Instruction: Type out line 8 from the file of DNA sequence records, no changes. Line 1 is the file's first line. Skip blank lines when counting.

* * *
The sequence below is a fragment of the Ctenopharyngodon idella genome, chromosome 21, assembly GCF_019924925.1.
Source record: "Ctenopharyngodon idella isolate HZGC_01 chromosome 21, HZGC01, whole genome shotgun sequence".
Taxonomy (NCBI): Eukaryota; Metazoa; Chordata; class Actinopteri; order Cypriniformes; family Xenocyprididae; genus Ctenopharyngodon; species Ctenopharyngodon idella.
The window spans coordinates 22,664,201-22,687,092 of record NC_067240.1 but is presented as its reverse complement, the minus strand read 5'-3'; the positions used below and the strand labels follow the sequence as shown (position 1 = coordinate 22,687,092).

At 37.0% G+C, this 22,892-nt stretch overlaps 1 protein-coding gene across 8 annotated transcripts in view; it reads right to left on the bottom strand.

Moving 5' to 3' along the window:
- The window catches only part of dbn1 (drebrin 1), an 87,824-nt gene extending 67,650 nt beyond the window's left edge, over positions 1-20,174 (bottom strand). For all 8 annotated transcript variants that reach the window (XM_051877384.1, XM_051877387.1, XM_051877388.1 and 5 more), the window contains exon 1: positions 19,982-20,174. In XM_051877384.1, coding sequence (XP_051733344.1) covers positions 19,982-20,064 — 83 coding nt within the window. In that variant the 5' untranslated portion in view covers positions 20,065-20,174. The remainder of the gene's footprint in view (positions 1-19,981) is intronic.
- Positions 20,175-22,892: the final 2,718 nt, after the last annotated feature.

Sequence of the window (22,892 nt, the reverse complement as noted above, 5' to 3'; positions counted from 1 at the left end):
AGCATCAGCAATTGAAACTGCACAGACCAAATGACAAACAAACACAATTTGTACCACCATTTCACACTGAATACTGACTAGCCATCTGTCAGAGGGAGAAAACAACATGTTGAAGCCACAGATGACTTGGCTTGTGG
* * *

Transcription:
- Positions 20,175-22,892: the final 2,718 nt, after the last annotated feature.